Sunday, January 10, 2010

paddling: fourteen on the right....

How it looked to the birds

Yesterday (Saturday) we had a hard, wonderful paddle:
  • 15 miles
  • 2+ hours
  • In the sun
  • Wow!

It was calm, gray at the beach at Water Way 18. Enough paddlers showed up to fill the 12, and both OC6s. 24 paddlers on a Saturday in January!

My boat had Sabine in #1, me in 2, Kristi in 3, Jocelyn in 4, DougM in 5 and DougN steering. It was a good group, and I knew we were going to work hard, but I was also a bit nervous because DougM said up front that we were all going to swap with the seat in front of us 1/2 through the workout. So I'd be stroking for at least part of the time. The last time I paddled in 1 I actually enjoyed myself, but that wasn't with Sabine right behind me or both Dougs further back, so the pressure was on!

We headed out toward Montlake Cut with Sabine setting a good pace, and as we warmed up the canoe felt good, moving well through the water. Then, coming out on the east side of the cut, the sun slid up out of the low clouds surrounding the lake and light was flashing off the water. Sunshine in January! On Lake Washington! Oh yeah, it was going to be a great morning.

Our workout: 1min off/1mile on. How many?

"We're going to do a bunch of them" DougN said. And laughed his crazy laugh.

So we started, and it didn't take long to reach the 520 bridge. We cruised under it and headed south toward the I-90 bridge. The water was smooth, the sun sharp in my eyes. I loved it! With the misty air in the distance, it felt like photos I've seen of autumn lakes taken from duck blinds, quiet, peaceful, still.

The paddling was hard but oh, it was good. I felt it a bit in my back but did my best to just keep up with Sabine.

Here's one thing I love about paddling in an OC6: it's hard to ease up and slack off when things are going right. When the timing is there and everyone is focused, the boat leaps out from under you with each stroke and it actually feels like you're not working as hard as you are. It also feels like everyone else is working harder than you are, and you just can't quit. When that's happening I get a rush and then paddling hard seems easy. It's almost harder to not paddle hard.

We moved through the sets, the rest minutes passing much too quickly, and I lost track of how many we'd done. How many 1mile-on sections? Who knew? We kept pushing. I squinted happily the sunlight and we made the I-90 bridge, then went under it and turned east to finish our current 1mile-on segment.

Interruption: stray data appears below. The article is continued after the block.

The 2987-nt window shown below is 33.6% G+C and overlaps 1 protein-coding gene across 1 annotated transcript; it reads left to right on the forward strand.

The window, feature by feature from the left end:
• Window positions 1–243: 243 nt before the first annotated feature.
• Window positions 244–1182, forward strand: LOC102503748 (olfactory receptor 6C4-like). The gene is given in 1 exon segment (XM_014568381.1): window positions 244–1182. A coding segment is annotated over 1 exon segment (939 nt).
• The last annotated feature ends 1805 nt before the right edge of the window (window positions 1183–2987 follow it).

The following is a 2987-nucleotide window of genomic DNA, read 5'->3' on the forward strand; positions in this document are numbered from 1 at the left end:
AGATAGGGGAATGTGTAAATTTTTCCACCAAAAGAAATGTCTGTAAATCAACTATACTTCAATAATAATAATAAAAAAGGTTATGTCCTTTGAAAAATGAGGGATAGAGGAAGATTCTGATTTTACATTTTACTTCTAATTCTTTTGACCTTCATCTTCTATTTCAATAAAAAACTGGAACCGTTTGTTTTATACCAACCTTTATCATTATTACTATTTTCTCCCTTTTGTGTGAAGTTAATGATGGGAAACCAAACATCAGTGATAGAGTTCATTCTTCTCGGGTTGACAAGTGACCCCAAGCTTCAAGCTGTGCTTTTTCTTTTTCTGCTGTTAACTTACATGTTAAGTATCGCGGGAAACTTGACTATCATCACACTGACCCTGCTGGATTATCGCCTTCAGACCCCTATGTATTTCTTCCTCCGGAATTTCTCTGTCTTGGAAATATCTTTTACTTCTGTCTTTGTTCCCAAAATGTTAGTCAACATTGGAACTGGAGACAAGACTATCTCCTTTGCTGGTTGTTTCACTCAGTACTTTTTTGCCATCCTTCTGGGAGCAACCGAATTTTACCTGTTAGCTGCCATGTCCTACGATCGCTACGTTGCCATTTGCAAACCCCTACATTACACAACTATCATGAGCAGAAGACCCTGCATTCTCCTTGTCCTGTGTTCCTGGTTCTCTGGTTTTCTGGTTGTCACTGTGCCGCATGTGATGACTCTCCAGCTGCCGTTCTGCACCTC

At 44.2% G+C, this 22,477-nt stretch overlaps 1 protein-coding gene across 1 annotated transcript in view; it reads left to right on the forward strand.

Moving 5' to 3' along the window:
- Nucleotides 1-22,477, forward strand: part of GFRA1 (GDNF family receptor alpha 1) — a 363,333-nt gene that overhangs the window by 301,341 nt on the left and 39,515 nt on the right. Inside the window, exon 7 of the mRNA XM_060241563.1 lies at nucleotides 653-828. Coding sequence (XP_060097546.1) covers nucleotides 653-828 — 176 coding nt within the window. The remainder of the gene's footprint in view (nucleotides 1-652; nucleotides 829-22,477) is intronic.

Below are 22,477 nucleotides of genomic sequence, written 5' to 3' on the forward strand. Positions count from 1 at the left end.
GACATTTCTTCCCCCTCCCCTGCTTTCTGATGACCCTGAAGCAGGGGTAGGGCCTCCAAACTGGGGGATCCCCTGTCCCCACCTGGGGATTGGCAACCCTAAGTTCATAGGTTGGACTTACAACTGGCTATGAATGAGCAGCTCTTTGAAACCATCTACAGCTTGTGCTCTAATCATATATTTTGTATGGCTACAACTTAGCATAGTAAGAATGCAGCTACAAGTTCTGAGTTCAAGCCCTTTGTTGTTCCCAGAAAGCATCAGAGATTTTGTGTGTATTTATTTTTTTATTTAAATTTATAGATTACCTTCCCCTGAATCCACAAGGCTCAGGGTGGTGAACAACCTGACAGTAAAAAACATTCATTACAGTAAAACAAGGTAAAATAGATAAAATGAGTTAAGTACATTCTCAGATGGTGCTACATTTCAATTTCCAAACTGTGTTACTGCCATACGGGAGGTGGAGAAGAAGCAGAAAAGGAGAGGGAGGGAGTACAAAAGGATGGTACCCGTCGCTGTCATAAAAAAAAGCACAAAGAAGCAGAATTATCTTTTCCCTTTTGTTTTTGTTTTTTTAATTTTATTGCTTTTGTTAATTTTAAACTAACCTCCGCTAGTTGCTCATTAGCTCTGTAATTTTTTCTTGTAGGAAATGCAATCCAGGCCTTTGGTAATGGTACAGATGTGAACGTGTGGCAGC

Then, at last, a break. "Paddles up!" We stopped. Calm water, with the bridge off to our left, a few cars moving east and west over it. The canoe bobbed quietly. Everyone grabbed water and cooled off and each pair of seats swapped.

Now I was going to be setting the pace. In spite of being a little nervous (I never want to do poorly, especially in front of people I respect) I was almost looking forward to this. My focus would be on keeping a regular pace, with a long reach up front. For the most part I think I managed ok. No one complained at least.

I'd run out of water before we stopped, so I had none on the return paddle, but I didn't miss it too much. Later I felt dehydrated, but at the time I was too busy working on doing as well as I could.

The lake's smoothness was disturbed only by the splashes of water birds and the (very) occasional wake of a distant, passing boat. The foggy areas over land in the distance just made the sunshine on us that much better. When the water is that calm, the canoe can feel easy to move, sliding across the surface in a deceptively smooth motion. At least when everyone is in sync. And the crew we had were awesome, strong and keeping together and it all just felt like it was clicking. We paddled north and across to the west end of the 520 bridge and then back to the cut and home.

By the time we reached the beach again, we'd gone 15 miles and over 2 hours and I was beat, but in the best possible way.

One of the most satisfying aspects of the morning is that our speed kept up (more or less) for the entire workout. Which means our conditioning is improving. (Sabine mentioned that getting to I-90 for a workout used to be the exception, that the team only did it a few times a year, in preparation for big races. Now (when the weather allows) it's more the rule!

What a great way to spend a Saturday morning!

More stats for the stat-obsessed

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